Apparently all these examples are taken from the world of fiction. But real world affairs are no different. Children embrace unusual things and consider things that people dislike as “cool”. Like my son has a mysterious relationship with Yummygosaurus and Kungfu Panda. Children see sameness, not difference, and I think they do so because they haven’t had much experience yet to determine what is normal.

Devices are Useful as Well as “Cool”.

When adults see someone in a wheelchair, they tend to think of that person as needy and constrained, and view the wheelchair as a handicap rather than a reason for mobility. While children do not adopt these concepts. Recently, my son expressed his wish to me that he wants to get a wheelchair. The reason behind this wish was that children were not allowed to play in the elevator in our building, but as soon as someone came in a wheelchair, they were welcomed into the elevator. Similarly, automatic devices are sometimes perceived by children in a very negative way and they use them according to their needs. Be it using a stroller or a stool in front of the sink or a cricket with a wiper, they find a solution to their needs. The environment around us determines what we can and cannot do.

Ask a child what the toy store door means to them. The world that is made for them. The entrance to it has a magical effect for them. For example, when I take my children to playland or museum, the effectiveness of this magic can be clearly seen on their faces. The environment that is created for us and the kind of experiences that we go through inform us of our abilities. For example, if my son wants to play with the sword in the museum, then this is not acceptable to me, because there are often differences of opinion in the conversation between my two children, and in view of this difference, they can suffer from frustration. How can a sword be a suitable toy for them, so I keep such dangerous toys out of their reach?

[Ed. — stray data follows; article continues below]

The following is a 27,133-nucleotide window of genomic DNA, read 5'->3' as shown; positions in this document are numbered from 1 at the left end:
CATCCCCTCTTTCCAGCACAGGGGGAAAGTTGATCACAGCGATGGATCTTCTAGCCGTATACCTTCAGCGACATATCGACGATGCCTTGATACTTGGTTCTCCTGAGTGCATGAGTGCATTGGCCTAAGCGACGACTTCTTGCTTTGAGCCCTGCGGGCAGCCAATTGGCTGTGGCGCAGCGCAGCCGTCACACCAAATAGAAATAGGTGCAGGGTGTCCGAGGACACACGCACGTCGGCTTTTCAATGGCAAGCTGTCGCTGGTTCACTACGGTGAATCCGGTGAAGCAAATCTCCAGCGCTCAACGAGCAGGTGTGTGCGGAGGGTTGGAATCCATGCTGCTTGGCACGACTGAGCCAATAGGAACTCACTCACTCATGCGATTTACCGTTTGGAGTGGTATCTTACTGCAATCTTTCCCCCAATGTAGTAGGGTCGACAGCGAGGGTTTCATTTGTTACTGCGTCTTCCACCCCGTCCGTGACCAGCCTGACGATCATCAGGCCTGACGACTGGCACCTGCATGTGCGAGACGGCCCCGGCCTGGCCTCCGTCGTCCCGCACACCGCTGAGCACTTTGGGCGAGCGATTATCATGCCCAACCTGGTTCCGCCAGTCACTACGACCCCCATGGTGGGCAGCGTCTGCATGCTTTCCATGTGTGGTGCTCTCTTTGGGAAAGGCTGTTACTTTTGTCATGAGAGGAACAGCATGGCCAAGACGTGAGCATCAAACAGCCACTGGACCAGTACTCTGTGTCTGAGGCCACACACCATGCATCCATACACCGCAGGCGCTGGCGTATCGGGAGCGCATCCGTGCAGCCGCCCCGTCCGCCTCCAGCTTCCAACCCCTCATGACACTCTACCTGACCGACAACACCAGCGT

Often in this way they are disabled from achieving the things they love and this is the way they continue to learn how people with disabilities live in everyday life and also learn that certain tasks some things can be done and some things cannot be done. Along with this, their sense of connection with their surroundings also changes. I wish I could end my conversation with the happy conclusion that children are free from prejudices or that the next generation is more aware of disability. But unfortunately, the reality is the opposite. Children gradually learn during their development how to develop negative tendencies and stigmatizing tendencies.

As children get older, they don’t hesitate to point out individual differences, such as telling someone “you have yellow teeth” without feeling nervous, and when they do so in front of their parents. There is an immediate reaction and this reaction teaches the child that their behavior is not correct and the reaction teaches the child that it is shameful to be different from others and gradually over time this concept becomes mature. When the door to acceptance of individual differences is closed with criticism, children become cruel to their peers, resulting in social isolation and bullying.

Disability advocacy is acquired and learned through experience. Therefore, it raises a hope that by revising our messages, we can eradicate prejudice from the next generation. This is what I am doing with my children every new day.